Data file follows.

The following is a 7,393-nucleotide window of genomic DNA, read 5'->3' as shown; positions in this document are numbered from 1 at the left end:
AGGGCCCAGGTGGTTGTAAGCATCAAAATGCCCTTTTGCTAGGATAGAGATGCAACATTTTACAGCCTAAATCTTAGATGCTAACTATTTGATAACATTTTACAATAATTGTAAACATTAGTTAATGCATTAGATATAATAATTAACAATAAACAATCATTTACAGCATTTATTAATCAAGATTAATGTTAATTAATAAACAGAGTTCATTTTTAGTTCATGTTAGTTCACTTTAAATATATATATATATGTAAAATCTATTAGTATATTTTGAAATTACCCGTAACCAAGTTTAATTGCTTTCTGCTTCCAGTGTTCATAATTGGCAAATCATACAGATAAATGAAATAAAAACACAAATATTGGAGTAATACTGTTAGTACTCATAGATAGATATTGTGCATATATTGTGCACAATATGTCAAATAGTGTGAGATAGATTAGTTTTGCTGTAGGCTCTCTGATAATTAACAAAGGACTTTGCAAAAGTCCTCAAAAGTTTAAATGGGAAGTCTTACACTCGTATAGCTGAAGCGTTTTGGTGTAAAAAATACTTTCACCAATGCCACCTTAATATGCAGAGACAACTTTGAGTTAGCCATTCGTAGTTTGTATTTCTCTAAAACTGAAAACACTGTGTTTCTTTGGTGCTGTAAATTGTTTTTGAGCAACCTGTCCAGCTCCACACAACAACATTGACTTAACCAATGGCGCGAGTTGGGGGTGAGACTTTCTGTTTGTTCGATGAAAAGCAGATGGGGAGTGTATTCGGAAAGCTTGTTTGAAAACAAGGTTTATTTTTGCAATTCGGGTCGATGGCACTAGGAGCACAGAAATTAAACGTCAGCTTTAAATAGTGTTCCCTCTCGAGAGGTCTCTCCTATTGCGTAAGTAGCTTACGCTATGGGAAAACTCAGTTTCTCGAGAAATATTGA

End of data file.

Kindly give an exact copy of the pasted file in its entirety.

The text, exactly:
The following is a 7,393-nucleotide window of genomic DNA, read 5'->3' as shown; positions in this document are numbered from 1 at the left end:
AGGGCCCAGGTGGTTGTAAGCATCAAAATGCCCTTTTGCTAGGATAGAGATGCAACATTTTACAGCCTAAATCTTAGATGCTAACTATTTGATAACATTTTACAATAATTGTAAACATTAGTTAATGCATTAGATATAATAATTAACAATAAACAATCATTTACAGCATTTATTAATCAAGATTAATGTTAATTAATAAACAGAGTTCATTTTTAGTTCATGTTAGTTCACTTTAAATATATATATATATGTAAAATCTATTAGTATATTTTGAAATTACCCGTAACCAAGTTTAATTGCTTTCTGCTTCCAGTGTTCATAATTGGCAAATCATACAGATAAATGAAATAAAAACACAAATATTGGAGTAATACTGTTAGTACTCATAGATAGATATTGTGCATATATTGTGCACAATATGTCAAATAGTGTGAGATAGATTAGTTTTGCTGTAGGCTCTCTGATAATTAACAAAGGACTTTGCAAAAGTCCTCAAAAGTTTAAATGGGAAGTCTTACACTCGTATAGCTGAAGCGTTTTGGTGTAAAAAATACTTTCACCAATGCCACCTTAATATGCAGAGACAACTTTGAGTTAGCCATTCGTAGTTTGTATTTCTCTAAAACTGAAAACACTGTGTTTCTTTGGTGCTGTAAATTGTTTTTGAGCAACCTGTCCAGCTCCACACAACAACATTGACTTAACCAATGGCGCGAGTTGGGGGTGAGACTTTCTGTTTGTTCGATGAAAAGCAGATGGGGAGTGTATTCGGAAAGCTTGTTTGAAAACAAGGTTTATTTTTGCAATTCGGGTCGATGGCACTAGGAGCACAGAAATTAAACGTCAGCTTTAAATAGTGTTCCCTCTCGAGAGGTCTCTCCTATTGCGTAAGTAGCTTACGCTATGGGAAAACTCAGTTTCTCGAGAAATATTGA